While on a TripADeal tour in Sri Lanka, I became very sick in Kandy. At 6am I called the tour leader and requested to see the hotel doctor. At 6.40am there was the doctor, an extremely young, pleasant Sri Lankan doctor with perfect English. I inquired about where he did his training. His reply: Monash University, Melbourne. After confirming the nature of my illness he told me he would be back in 20 minutes. I was bewildered, but then he explained that he was going to get my medication, as I wouldn't know where to go. Incredible service in a foreign city. I recovered in 24 hours and enjoyed the rest of the tour. Thank you, TripADeal, for having such a good, confident medical doctor on your team – not to forget the wonderfully concerned tour leader.

Elaine Hall, Lane Cove, NSW


In reply to a letter from Allan Gibson (Traveller Letters, October 12), you really can't take cruise ship quizzes too seriously. On a recent cruise, our first, one question was: "How many seconds are there in a non-leap year?" The required answer was 12 (second of January, second of February etc). Another question referred to Iceland, which is apparently the name of a UK food company. Who knew? The winners were always cruise aficionados who have seen these questions before.

Penny Ransby Smith, Lane Cove, NSW


In the "Six of the Best" cruise ship excursion article (Saturday, October 12) Alison Stewart describes Table Mountain as being "often with its white tablecloth of snow". The "tablecloth" is cloud, formed usually in summer when Cape Town's south or south-easter wind pushes moist air against the mountain. Snow is quite rare.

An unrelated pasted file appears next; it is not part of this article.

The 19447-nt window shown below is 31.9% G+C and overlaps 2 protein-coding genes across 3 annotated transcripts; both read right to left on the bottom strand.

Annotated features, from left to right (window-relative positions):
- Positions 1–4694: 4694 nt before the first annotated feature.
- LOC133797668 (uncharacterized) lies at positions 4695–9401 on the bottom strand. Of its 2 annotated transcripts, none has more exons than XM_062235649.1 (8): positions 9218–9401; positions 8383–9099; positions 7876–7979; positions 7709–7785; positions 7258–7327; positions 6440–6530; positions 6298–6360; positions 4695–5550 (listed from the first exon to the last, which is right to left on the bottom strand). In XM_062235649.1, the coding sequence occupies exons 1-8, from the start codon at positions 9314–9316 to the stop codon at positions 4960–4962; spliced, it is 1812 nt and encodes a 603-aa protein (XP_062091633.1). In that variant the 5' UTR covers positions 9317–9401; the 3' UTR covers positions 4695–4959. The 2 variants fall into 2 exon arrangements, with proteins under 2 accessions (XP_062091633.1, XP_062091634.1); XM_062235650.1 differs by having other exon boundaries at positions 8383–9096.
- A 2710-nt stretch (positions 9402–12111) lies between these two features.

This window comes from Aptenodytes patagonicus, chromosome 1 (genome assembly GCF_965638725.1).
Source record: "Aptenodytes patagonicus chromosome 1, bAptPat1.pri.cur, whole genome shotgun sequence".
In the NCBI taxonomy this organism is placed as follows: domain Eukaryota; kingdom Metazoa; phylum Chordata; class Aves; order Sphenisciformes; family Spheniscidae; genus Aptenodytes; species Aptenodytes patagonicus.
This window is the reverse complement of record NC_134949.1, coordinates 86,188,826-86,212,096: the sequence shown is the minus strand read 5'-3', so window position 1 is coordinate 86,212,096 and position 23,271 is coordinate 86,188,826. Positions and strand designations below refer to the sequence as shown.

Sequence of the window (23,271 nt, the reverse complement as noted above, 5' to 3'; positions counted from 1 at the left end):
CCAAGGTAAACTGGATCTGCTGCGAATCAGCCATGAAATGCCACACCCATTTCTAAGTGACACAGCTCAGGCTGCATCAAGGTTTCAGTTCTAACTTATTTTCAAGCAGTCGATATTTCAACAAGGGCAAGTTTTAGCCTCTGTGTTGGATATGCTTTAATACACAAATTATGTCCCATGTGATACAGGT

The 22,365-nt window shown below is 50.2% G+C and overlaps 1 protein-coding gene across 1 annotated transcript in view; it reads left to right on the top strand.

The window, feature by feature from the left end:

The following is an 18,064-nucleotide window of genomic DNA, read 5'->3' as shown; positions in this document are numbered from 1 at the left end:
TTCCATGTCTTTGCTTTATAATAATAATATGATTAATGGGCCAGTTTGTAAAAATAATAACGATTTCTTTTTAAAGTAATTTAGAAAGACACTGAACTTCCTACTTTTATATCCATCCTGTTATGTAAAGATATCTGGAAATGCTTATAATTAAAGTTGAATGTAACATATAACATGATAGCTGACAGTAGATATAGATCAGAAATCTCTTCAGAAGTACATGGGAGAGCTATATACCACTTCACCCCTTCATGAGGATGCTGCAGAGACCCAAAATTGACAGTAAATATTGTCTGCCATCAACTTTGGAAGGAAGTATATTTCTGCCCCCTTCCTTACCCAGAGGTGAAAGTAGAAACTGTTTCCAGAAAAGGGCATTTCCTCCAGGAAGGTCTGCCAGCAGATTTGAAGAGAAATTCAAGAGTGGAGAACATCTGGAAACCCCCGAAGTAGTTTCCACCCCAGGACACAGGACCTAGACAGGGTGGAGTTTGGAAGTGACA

Sarah Bell Turramurra, NSW

EDITOR'S NOTE The erroneous "snow" reference was regrettably added to the copy during the editing of the article. Apologies to both our readers and also to our writer, a South African by birth who knows her Cape Town cloud from her snow. The online version of the story has been corrected.


While I sympathise with your correspondent regarding their missed connection in Tokyo (Traveller Letters, October 12), I suggest there is more to it. Most airlines will, in general, not accept a connecting flight booking, even on the same airline, if the time period is less than one hour. If a change of airline and, in an airport such as Tokyo's Narita, a change of terminal is involved, then the minimum connecting time period can extend to 90 minutes. The other piece of information not supplied by your correspondent was whether the Air France flight was on time out of Paris Charles de Gaulle airport? If the Air France flight was late out of Paris by, say, 30 to 45 minutes and the connection was already tight, then I don't think Japan Airlines can be held responsible for not holding its flight, even where 18 passengers are concerned.

Michael Hayden, Kiama Downs, NSW


I'm often called a POB (pedantic old bastard) by friends who otherwise put up with me correcting their grammatical errors. However, the letter about Hadrian's Wall (Traveller Letters, October 12) referred to "my ancient history teacher". Readers will not be sure whether the teacher was ancient or whether the subject matter was history. Never mind, it was an interesting item.

Tony Nathan, Gilston, QLD